No one will refute the fact that blockchain and IoT are not simple technologies. But they are becoming easier lately to implement as a result of the growing credibility of managed platform services. These managed services have made the technical aspects of blockchain and IoT much less intimidating. And while many of the technical hurdles have been reduced, there remains some very real barriers to success. These barriers are the old rules and the processes that are still required by older business models and culture. The following article describes how to overcome some of these challenges.
Many of the most advanced and successful blockchain projects involve use cases related to supply chain and logistics, ranging from documentation management and goods tracking to trade finance. Having access to a “golden record” of key data is clearly a benefit in its own right — no more phone calls and email exchanges to reconcile data, everybody knows where the goods are, and so on. But for many use cases, that’s not enough.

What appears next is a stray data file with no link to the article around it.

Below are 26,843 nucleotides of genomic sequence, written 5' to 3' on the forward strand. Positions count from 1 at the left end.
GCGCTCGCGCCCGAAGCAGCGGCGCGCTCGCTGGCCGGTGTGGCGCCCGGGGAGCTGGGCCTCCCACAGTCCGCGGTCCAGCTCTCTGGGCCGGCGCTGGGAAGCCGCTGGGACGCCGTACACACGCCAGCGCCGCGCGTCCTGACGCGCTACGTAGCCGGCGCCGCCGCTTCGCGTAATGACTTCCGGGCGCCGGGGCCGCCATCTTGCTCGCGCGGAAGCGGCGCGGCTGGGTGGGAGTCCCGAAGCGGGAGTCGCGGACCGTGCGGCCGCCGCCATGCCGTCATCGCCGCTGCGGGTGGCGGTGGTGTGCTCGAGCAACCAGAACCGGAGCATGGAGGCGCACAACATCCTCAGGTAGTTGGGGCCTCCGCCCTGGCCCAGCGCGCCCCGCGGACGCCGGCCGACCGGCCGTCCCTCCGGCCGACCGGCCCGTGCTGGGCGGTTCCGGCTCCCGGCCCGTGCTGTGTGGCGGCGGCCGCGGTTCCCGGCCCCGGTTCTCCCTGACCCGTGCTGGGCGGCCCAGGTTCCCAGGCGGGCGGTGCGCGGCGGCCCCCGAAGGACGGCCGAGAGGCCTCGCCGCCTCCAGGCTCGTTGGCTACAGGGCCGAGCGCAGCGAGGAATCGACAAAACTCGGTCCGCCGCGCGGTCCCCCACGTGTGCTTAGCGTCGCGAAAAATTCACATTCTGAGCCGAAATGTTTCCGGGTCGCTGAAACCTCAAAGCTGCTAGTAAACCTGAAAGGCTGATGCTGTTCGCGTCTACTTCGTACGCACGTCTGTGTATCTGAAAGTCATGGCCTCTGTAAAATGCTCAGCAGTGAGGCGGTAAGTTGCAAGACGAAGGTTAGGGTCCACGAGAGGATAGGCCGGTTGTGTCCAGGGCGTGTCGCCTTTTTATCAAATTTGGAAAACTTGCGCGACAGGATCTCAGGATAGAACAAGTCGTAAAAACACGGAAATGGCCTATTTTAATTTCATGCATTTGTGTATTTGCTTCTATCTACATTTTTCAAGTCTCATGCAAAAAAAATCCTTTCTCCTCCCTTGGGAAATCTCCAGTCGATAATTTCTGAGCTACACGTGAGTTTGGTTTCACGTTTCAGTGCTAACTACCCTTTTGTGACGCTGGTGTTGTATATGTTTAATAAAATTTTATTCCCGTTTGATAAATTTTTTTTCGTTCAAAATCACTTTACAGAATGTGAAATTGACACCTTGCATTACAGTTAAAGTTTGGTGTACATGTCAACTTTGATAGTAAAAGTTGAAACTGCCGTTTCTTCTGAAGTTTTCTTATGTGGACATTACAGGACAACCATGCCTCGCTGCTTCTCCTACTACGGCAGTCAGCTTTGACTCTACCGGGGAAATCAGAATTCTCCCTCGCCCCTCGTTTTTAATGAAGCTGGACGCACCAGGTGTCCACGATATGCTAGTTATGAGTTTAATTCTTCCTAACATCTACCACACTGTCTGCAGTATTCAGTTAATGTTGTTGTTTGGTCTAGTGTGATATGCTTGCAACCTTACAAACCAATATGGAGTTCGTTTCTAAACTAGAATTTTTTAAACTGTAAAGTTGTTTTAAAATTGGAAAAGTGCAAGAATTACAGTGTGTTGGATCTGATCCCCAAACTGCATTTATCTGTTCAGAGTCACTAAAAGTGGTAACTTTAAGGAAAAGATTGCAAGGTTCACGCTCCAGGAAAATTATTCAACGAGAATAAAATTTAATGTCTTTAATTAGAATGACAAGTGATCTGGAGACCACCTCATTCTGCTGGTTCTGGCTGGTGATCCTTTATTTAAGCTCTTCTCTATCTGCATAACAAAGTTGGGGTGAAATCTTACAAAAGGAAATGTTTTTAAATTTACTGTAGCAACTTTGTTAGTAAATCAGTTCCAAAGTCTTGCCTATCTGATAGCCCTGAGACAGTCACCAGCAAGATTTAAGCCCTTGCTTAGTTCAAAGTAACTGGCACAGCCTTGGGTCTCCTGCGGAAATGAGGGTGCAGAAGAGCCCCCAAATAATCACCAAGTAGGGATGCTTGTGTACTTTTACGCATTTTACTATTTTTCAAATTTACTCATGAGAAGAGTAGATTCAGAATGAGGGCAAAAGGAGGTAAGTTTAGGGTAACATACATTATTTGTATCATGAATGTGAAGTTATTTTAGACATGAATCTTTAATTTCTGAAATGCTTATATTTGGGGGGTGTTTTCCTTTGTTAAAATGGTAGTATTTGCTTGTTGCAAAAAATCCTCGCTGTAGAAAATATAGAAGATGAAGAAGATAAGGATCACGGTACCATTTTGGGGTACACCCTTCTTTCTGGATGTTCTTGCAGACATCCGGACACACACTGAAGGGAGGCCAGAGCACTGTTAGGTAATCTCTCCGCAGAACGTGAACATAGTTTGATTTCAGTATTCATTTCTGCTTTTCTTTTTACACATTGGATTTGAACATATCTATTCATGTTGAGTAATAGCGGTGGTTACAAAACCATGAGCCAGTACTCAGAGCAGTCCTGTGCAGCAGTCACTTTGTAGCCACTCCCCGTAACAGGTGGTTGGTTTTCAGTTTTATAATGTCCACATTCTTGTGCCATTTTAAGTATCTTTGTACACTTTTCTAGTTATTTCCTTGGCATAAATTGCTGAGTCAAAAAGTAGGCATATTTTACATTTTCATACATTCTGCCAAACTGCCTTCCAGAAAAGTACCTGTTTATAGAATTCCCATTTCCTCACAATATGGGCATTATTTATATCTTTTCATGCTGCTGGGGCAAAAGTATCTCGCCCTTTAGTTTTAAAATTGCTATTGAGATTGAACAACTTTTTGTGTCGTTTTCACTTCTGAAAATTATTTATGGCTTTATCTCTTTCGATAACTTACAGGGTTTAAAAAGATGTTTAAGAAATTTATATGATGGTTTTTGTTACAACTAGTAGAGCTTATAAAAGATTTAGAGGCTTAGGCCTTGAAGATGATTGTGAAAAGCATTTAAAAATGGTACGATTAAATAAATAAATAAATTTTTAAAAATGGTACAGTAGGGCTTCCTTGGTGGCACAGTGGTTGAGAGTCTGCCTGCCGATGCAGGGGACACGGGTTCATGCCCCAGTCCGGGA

Any blockchain network that involves the tracking of an asset — whether it’s an expensive piece of equipment or a shipment of fresh strawberries — needs more data than just the location of the items. Have those strawberries been kept within a prescribed temperature range? Has the equipment got damp at any stage? And even, is this item genuine, and has nobody tampered with it? Without an understanding of the condition of the goods, companies won’t be able to leverage the benefits of blockchain networks to full effect. Enter the internet of things (IoT)!